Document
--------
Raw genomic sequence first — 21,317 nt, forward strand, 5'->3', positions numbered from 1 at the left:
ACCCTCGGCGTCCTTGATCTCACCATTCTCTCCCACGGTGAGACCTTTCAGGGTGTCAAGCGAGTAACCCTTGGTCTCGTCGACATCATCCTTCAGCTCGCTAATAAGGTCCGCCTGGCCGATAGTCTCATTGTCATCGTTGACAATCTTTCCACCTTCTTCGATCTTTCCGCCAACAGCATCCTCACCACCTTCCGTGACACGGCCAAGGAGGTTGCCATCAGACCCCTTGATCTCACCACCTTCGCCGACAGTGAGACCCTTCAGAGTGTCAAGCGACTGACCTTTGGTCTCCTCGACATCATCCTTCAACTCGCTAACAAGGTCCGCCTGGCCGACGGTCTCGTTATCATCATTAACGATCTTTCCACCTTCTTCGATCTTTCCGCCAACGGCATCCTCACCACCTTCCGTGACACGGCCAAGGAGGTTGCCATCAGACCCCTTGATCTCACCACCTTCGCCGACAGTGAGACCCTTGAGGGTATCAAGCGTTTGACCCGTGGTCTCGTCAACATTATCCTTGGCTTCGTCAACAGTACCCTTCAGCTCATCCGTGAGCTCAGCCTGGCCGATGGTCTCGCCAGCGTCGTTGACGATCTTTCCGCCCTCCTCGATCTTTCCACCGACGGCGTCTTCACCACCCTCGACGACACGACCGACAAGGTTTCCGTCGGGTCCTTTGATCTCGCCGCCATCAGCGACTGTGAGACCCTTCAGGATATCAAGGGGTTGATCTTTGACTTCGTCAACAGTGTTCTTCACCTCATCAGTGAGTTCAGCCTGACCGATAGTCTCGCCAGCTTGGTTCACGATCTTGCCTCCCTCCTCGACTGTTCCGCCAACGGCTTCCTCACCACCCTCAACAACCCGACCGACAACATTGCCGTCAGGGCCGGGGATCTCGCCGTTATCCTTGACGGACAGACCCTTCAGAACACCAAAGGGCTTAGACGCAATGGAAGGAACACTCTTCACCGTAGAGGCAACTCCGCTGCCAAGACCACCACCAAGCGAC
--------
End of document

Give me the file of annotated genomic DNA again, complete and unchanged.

Raw genomic sequence first — 21,317 nt, forward strand, 5'->3', positions numbered from 1 at the left:
ACCCTCGGCGTCCTTGATCTCACCATTCTCTCCCACGGTGAGACCTTTCAGGGTGTCAAGCGAGTAACCCTTGGTCTCGTCGACATCATCCTTCAGCTCGCTAATAAGGTCCGCCTGGCCGATAGTCTCATTGTCATCGTTGACAATCTTTCCACCTTCTTCGATCTTTCCGCCAACAGCATCCTCACCACCTTCCGTGACACGGCCAAGGAGGTTGCCATCAGACCCCTTGATCTCACCACCTTCGCCGACAGTGAGACCCTTCAGAGTGTCAAGCGACTGACCTTTGGTCTCCTCGACATCATCCTTCAACTCGCTAACAAGGTCCGCCTGGCCGACGGTCTCGTTATCATCATTAACGATCTTTCCACCTTCTTCGATCTTTCCGCCAACGGCATCCTCACCACCTTCCGTGACACGGCCAAGGAGGTTGCCATCAGACCCCTTGATCTCACCACCTTCGCCGACAGTGAGACCCTTGAGGGTATCAAGCGTTTGACCCGTGGTCTCGTCAACATTATCCTTGGCTTCGTCAACAGTACCCTTCAGCTCATCCGTGAGCTCAGCCTGGCCGATGGTCTCGCCAGCGTCGTTGACGATCTTTCCGCCCTCCTCGATCTTTCCACCGACGGCGTCTTCACCACCCTCGACGACACGACCGACAAGGTTTCCGTCGGGTCCTTTGATCTCGCCGCCATCAGCGACTGTGAGACCCTTCAGGATATCAAGGGGTTGATCTTTGACTTCGTCAACAGTGTTCTTCACCTCATCAGTGAGTTCAGCCTGACCGATAGTCTCGCCAGCTTGGTTCACGATCTTGCCTCCCTCCTCGACTGTTCCGCCAACGGCTTCCTCACCACCCTCAACAACCCGACCGACAACATTGCCGTCAGGGCCGGGGATCTCGCCGTTATCCTTGACGGACAGACCCTTCAGAACACCAAAGGGCTTAGACGCAATGGAAGGAACACTCTTCACCGTAGAGGCAACTCCGCTGCCAAGACCACCACCAAGCGAC